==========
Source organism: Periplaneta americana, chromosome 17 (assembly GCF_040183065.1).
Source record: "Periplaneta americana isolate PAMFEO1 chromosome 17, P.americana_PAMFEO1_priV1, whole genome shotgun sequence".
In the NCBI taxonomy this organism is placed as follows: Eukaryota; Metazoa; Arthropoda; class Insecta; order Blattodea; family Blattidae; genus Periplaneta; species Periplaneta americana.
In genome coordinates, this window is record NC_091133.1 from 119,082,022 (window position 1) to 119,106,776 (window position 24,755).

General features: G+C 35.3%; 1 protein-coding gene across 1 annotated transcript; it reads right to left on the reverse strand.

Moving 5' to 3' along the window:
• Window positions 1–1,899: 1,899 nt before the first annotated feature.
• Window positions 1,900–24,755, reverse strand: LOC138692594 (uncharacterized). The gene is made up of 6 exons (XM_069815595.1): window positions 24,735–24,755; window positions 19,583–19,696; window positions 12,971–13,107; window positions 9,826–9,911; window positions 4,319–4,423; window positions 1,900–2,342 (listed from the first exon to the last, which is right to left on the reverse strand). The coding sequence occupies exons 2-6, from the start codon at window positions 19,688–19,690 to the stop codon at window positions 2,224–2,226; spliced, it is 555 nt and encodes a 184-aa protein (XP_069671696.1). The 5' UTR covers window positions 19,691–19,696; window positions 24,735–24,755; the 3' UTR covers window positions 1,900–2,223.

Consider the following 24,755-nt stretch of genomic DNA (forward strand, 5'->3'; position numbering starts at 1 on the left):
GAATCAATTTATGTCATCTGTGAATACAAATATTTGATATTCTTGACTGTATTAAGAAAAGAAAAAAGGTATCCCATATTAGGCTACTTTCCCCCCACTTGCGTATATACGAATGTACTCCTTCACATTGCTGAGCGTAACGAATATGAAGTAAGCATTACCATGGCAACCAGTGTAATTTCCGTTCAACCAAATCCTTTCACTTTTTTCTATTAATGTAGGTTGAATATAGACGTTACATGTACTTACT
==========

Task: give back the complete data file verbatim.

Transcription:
Source organism: Periplaneta americana, chromosome 17 (assembly GCF_040183065.1).
Source record: "Periplaneta americana isolate PAMFEO1 chromosome 17, P.americana_PAMFEO1_priV1, whole genome shotgun sequence".
In the NCBI taxonomy this organism is placed as follows: Eukaryota; Metazoa; Arthropoda; class Insecta; order Blattodea; family Blattidae; genus Periplaneta; species Periplaneta americana.
In genome coordinates, this window is record NC_091133.1 from 119,082,022 (window position 1) to 119,106,776 (window position 24,755).

General features: G+C 35.3%; 1 protein-coding gene across 1 annotated transcript; it reads right to left on the reverse strand.

Moving 5' to 3' along the window:
• Window positions 1–1,899: 1,899 nt before the first annotated feature.
• Window positions 1,900–24,755, reverse strand: LOC138692594 (uncharacterized). The gene is made up of 6 exons (XM_069815595.1): window positions 24,735–24,755; window positions 19,583–19,696; window positions 12,971–13,107; window positions 9,826–9,911; window positions 4,319–4,423; window positions 1,900–2,342 (listed from the first exon to the last, which is right to left on the reverse strand). The coding sequence occupies exons 2-6, from the start codon at window positions 19,688–19,690 to the stop codon at window positions 2,224–2,226; spliced, it is 555 nt and encodes a 184-aa protein (XP_069671696.1). The 5' UTR covers window positions 19,691–19,696; window positions 24,735–24,755; the 3' UTR covers window positions 1,900–2,223.

Consider the following 24,755-nt stretch of genomic DNA (forward strand, 5'->3'; position numbering starts at 1 on the left):
GAATCAATTTATGTCATCTGTGAATACAAATATTTGATATTCTTGACTGTATTAAGAAAAGAAAAAAGGTATCCCATATTAGGCTACTTTCCCCCCACTTGCGTATATACGAATGTACTCCTTCACATTGCTGAGCGTAACGAATATGAAGTAAGCATTACCATGGCAACCAGTGTAATTTCCGTTCAACCAAATCCTTTCACTTTTTTCTATTAATGTAGGTTGAATATAGACGTTACATGTACTTACT